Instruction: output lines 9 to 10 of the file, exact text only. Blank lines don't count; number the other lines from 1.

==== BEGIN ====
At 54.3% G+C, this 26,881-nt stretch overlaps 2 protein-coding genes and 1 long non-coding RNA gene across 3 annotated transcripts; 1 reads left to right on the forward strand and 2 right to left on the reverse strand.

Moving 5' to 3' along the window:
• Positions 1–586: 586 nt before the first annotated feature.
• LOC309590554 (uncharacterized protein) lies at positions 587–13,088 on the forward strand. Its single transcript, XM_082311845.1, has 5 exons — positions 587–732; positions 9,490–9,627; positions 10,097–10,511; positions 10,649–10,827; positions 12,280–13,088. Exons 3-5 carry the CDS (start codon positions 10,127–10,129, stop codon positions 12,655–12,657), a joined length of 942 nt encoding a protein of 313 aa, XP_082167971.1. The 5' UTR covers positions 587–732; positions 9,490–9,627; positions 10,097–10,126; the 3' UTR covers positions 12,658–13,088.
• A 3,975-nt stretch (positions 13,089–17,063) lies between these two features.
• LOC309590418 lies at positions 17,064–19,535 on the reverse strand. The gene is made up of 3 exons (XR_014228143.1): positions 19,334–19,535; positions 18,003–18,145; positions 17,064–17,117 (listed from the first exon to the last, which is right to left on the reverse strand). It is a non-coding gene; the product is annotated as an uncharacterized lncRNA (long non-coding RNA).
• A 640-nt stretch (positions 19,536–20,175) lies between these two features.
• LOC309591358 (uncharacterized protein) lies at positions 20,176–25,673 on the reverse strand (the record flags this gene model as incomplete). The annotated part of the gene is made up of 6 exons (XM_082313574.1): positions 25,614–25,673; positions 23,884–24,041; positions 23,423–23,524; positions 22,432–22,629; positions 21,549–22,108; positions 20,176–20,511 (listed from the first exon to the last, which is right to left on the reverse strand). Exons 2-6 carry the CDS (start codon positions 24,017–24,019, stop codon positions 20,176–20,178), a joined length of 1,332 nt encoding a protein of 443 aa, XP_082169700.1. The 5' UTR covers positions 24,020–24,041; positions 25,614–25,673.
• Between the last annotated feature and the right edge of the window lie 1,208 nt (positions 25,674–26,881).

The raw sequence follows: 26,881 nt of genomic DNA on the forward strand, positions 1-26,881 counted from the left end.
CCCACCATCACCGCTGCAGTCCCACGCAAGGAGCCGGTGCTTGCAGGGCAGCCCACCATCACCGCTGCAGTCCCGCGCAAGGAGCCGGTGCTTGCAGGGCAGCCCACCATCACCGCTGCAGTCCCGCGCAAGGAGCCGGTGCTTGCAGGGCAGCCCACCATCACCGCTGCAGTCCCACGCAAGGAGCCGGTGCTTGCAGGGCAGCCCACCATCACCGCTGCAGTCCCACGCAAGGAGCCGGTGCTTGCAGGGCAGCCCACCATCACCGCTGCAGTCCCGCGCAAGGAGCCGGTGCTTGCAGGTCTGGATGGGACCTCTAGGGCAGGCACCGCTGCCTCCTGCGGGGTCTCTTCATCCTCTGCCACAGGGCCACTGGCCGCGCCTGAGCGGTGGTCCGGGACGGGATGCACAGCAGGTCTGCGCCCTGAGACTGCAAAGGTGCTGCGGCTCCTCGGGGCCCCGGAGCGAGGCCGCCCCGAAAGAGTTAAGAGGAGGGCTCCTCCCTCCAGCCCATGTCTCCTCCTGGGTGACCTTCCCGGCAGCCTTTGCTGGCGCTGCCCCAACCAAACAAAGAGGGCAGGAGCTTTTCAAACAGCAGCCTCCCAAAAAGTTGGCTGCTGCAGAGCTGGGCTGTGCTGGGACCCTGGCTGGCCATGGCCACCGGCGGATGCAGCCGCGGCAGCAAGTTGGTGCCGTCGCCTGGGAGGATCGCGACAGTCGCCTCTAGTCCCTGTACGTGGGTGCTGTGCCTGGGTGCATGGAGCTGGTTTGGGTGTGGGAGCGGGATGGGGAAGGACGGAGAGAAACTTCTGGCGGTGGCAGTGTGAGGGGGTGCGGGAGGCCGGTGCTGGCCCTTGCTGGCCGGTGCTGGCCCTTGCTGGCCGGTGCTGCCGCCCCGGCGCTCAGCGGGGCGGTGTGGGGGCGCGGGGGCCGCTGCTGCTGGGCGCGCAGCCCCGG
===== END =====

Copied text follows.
• Between the last annotated feature and the right edge of the window lie 1,208 nt (positions 25,674–26,881).

The raw sequence follows: 26,881 nt of genomic DNA on the forward strand, positions 1-26,881 counted from the left end.